Researchers at McMaster University in Ontario, Canada, have found that plants 'know' more about their environment than they are often given credit for, and that they can sense the presence of neighbouring plants through changes in water or nutrients available to them or through chemical cues in the soil, and adjust their own growth accordingly.
Dr. Susan Dudley and Amanda File of the university say they have found that plants that are grown alongside unrelated neighbours are more competitive than those that are grown with their siblings.
"That plants have a secret social life is something well known to plant ecologists," the Nature magazine quoted Dudley as saying.
She, however, says that the ability to recognize kin has not been demonstrated before. During the study published online in Biology Letters, Dudley and File grew batches of the Great Lakes sea rocket, a beach-dwelling plant, in pots of four. The plants either had specimens from the same maternal family or from several different families.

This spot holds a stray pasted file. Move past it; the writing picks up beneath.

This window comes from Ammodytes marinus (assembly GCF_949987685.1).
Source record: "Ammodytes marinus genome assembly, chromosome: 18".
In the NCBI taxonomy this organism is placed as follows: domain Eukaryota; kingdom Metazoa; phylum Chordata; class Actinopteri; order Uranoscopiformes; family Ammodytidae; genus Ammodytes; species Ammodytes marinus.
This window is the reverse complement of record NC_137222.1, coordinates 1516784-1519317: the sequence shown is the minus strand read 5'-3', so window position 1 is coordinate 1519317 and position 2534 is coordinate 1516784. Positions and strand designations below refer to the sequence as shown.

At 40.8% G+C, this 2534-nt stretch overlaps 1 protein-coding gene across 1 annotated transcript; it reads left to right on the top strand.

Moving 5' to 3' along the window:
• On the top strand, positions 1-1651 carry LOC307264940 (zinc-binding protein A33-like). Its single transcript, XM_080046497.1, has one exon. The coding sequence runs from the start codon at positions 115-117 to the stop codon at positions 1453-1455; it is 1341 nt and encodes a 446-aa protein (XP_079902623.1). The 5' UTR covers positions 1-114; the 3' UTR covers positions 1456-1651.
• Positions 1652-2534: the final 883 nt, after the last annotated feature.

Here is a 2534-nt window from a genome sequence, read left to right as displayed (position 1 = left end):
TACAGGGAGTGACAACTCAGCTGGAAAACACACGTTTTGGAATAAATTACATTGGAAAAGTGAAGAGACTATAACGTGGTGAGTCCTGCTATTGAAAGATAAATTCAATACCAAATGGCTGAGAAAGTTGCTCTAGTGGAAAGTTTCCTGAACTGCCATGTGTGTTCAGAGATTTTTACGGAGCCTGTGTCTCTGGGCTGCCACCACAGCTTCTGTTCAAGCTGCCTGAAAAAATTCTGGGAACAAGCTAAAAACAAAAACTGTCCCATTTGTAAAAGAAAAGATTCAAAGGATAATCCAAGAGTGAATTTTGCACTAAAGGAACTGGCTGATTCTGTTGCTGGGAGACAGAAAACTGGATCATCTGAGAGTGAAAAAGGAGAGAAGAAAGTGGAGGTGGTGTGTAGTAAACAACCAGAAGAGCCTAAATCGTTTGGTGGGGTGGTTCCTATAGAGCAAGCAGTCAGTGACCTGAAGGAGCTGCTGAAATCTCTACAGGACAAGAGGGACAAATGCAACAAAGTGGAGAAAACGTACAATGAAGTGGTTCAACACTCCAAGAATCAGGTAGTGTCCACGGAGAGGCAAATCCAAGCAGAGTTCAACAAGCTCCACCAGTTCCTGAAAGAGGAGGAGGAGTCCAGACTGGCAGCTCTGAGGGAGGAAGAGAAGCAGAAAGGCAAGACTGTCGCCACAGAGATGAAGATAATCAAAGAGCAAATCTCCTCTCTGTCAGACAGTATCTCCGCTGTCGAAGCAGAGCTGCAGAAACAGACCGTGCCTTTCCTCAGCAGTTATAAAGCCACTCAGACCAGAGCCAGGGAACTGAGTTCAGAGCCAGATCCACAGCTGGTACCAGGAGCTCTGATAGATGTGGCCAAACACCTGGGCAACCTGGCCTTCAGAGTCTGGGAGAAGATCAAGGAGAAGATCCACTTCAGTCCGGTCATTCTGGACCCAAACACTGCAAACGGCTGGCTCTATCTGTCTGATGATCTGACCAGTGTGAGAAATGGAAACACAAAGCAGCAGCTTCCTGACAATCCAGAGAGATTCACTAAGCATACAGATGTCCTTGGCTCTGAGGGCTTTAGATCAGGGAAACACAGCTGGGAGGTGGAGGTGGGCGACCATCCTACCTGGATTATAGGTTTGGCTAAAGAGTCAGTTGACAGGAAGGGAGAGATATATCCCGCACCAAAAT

After two months, it was noted that plants grown with strangers had a greater mass of roots after than those sharing pots with siblings.
The researchers, however, have yet to find out the mechanism by which the plants work out who's who. Ariel Novoplansky, a plant biologist at Ben-Gurion University of the Negev, Israel, says that it might be possible that plants use immune proteins similar to what animals use to sense others around them.
He, however, says termed it a pure guess-work. "At this point I cannot imagine a mechanism by which this could happen. Nothing of this sort has been found before," he says.